During my days of more actively chasing every stray comment about someone needing a ‘designer’ — I use the quotes because what they usually needed was a nanny-slave — I’ve done my share of waiting for people to show up, or even waiting for people to open the door to their office and simply let me in, usually not for any good reason. When it comes to work and business, there is a lot of power-play surging under the surface, a sign of feeble and insecure minds, the same that are secretly declaring war over a dinner plate. People seem to think it’s impressive and intimidating to make you wait in some ways. I just think it’s childish, but needless to say the population of the childish above the age of 10, is not to be underestimated.
If you are a flexible person, everyone else in the world is always much busier than you. It doesn’t matter if you run a nuclear power plant, or a 24-hour cat delivery service, somehow, people with 9-5 jobs where they extensively update Facebook have no time when you need it. Try to make any shared plans, and they are bound to be cancelled or postponed several times, because you take it. Try to get them to commit to a casual meetings, and you’d think a United Nations disaster-relief feasibility team needs to get involved before their schedule will be clear enough for you, mostly because you take it, and also because you will say yes immediately and adjust around your priorities when they call you on a whim. Which kind of creature are you? Are you always waiting and twisting your schedules around others? Or are you the one making people wait and juggle?
Being flexible starts off on a more basic level, that of empathy. The ability to put yourself in someone else’s shoes. If you think in that particular way, it’s not always easy to take everything people do as a dire personal affront. It makes you understanding, not just in the practical worldly issues of food, time and work, but also on a more abstract human level. Human beings are complex creatures and our ability to think abstract thoughts have made us both extremely adaptive and also messed-up. Our thoughts and motivations are often at war with themselves and it is quite a miracle that most of us maintain a modicum of sanity.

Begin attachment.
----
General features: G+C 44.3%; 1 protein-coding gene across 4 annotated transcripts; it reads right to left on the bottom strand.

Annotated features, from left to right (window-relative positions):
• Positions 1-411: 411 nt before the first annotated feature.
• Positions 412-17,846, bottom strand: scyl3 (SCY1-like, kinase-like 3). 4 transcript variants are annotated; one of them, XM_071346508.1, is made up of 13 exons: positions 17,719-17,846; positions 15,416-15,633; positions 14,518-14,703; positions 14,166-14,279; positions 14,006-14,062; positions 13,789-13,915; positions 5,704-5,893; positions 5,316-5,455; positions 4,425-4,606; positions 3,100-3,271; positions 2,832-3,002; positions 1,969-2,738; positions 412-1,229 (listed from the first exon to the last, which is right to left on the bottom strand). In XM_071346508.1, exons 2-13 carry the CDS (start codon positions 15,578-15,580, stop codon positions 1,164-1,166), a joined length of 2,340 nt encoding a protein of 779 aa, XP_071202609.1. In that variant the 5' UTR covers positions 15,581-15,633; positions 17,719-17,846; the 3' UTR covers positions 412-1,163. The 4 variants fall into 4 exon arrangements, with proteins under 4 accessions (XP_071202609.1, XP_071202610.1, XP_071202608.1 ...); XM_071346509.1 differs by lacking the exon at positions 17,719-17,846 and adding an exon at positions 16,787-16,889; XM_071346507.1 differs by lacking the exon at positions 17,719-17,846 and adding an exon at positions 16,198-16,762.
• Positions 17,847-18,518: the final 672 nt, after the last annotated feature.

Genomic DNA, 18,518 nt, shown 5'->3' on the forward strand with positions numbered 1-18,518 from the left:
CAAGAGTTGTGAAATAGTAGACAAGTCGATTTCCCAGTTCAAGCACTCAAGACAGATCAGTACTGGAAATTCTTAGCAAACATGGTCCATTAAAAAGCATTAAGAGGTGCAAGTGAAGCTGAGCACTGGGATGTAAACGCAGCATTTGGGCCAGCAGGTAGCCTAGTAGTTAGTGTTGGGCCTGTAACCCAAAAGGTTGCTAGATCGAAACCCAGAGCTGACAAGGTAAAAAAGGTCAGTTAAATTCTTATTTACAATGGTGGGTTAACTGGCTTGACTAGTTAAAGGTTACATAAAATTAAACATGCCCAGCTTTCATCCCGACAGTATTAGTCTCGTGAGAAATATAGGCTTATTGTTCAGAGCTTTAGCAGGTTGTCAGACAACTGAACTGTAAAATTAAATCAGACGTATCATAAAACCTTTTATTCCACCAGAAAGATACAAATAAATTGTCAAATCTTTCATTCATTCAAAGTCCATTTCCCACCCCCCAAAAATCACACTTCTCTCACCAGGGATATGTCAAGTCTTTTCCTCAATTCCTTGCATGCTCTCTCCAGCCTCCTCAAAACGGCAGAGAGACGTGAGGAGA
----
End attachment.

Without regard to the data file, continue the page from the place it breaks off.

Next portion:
Part of the mechanism that helps us stay on the mental straight-and-narrow is not an internal one. Social interaction is in many ways our steam valve. We make friends and share things even with strangers because it helps us cope. In communicating, our internal idiosyncrasies are robbed of their sharp edge and we continue functioning normally and without the cares that would overwhelm us without any outlet for our thoughts and worries.
For sharing though, you need people who are not just as enthusiastic to share, but are even more enthusiastic to listen, to understand, to empathise. These listeners are not as common as you’d think, even though they hold such a crucial role in human society. Think about your own life and friends, how many of them would you trust with your thoughts? Your real inner thoughts, not the stuff you say at people to make conversation. I would hazard a guess that that list of people is closer to one or a very small number rather than many.